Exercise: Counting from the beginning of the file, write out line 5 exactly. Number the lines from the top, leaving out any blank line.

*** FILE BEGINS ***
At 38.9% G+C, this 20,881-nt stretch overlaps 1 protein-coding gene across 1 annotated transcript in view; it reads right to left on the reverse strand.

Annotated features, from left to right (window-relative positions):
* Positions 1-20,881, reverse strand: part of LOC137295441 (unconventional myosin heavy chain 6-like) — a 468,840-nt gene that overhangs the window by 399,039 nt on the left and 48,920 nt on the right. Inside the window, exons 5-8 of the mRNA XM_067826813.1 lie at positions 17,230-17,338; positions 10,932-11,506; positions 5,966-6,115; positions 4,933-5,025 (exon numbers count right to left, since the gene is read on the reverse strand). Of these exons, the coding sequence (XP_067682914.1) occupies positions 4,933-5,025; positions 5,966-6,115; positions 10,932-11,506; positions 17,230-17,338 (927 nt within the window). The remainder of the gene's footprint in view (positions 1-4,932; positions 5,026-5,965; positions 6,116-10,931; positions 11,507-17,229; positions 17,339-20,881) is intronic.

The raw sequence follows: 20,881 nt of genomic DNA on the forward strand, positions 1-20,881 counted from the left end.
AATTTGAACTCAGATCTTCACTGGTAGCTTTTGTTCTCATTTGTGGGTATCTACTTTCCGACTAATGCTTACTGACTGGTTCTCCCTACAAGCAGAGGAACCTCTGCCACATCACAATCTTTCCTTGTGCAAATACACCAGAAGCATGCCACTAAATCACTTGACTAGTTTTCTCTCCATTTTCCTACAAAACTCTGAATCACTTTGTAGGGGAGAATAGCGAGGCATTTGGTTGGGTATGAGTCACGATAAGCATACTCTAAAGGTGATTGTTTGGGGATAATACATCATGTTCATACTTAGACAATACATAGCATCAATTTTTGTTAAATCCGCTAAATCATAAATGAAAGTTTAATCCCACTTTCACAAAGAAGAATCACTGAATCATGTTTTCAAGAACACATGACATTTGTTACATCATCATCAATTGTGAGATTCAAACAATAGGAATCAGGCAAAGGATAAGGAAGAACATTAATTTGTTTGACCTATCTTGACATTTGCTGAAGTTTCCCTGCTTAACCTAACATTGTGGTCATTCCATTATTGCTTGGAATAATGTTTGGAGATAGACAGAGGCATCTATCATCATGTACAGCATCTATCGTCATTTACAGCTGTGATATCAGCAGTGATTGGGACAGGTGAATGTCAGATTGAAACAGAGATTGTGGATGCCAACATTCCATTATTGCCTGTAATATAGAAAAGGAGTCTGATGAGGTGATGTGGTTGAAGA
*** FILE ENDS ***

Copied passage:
AATTTGAACTCAGATCTTCACTGGTAGCTTTTGTTCTCATTTGTGGGTATCTACTTTCCGACTAATGCTTACTGACTGGTTCTCCCTACAAGCAGAGGAACCTCTGCCACATCACAATCTTTCCTTGTGCAAATACACCAGAAGCATGCCACTAAATCACTTGACTAGTTTTCTCTCCATTTTCCTACAAAACTCTGAATCACTTTGTAGGGGAGAATAGCGAGGCATTTGGTTGGGTATGAGTCACGATAAGCATACTCTAAAGGTGATTGTTTGGGGATAATACATCATGTTCATACTTAGACAATACATAGCATCAATTTTTGTTAAATCCGCTAAATCATAAATGAAAGTTTAATCCCACTTTCACAAAGAAGAATCACTGAATCATGTTTTCAAGAACACATGACATTTGTTACATCATCATCAATTGTGAGATTCAAACAATAGGAATCAGGCAAAGGATAAGGAAGAACATTAATTTGTTTGACCTATCTTGACATTTGCTGAAGTTTCCCTGCTTAACCTAACATTGTGGTCATTCCATTATTGCTTGGAATAATGTTTGGAGATAGACAGAGGCATCTATCATCATGTACAGCATCTATCGTCATTTACAGCTGTGATATCAGCAGTGATTGGGACAGGTGAATGTCAGATTGAAACAGAGATTGTGGATGCCAACATTCCATTATTGCCTGTAATATAGAAAAGGAGTCTGATGAGGTGATGTGGTTGAAGA